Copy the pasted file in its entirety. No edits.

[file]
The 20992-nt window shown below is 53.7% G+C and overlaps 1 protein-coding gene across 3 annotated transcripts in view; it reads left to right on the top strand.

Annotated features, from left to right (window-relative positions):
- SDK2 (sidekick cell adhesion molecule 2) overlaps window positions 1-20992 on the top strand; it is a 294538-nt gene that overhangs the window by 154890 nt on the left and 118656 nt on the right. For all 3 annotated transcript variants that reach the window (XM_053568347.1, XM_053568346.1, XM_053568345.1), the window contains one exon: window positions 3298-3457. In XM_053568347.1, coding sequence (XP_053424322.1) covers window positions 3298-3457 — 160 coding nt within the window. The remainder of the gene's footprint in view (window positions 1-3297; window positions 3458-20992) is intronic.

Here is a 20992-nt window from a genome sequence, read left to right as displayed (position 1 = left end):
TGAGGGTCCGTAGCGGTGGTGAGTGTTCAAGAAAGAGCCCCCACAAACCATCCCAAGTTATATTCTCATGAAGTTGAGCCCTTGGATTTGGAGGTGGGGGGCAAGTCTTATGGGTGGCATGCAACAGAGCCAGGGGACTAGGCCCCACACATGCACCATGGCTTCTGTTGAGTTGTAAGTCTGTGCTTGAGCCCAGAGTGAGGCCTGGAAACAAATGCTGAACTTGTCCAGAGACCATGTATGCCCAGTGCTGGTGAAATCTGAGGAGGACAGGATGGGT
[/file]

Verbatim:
The 20992-nt window shown below is 53.7% G+C and overlaps 1 protein-coding gene across 3 annotated transcripts in view; it reads left to right on the top strand.

Annotated features, from left to right (window-relative positions):
- SDK2 (sidekick cell adhesion molecule 2) overlaps window positions 1-20992 on the top strand; it is a 294538-nt gene that overhangs the window by 154890 nt on the left and 118656 nt on the right. For all 3 annotated transcript variants that reach the window (XM_053568347.1, XM_053568346.1, XM_053568345.1), the window contains one exon: window positions 3298-3457. In XM_053568347.1, coding sequence (XP_053424322.1) covers window positions 3298-3457 — 160 coding nt within the window. The remainder of the gene's footprint in view (window positions 1-3297; window positions 3458-20992) is intronic.

Here is a 20992-nt window from a genome sequence, read left to right as displayed (position 1 = left end):
TGAGGGTCCGTAGCGGTGGTGAGTGTTCAAGAAAGAGCCCCCACAAACCATCCCAAGTTATATTCTCATGAAGTTGAGCCCTTGGATTTGGAGGTGGGGGGCAAGTCTTATGGGTGGCATGCAACAGAGCCAGGGGACTAGGCCCCACACATGCACCATGGCTTCTGTTGAGTTGTAAGTCTGTGCTTGAGCCCAGAGTGAGGCCTGGAAACAAATGCTGAACTTGTCCAGAGACCATGTATGCCCAGTGCTGGTGAAATCTGAGGAGGACAGGATGGGT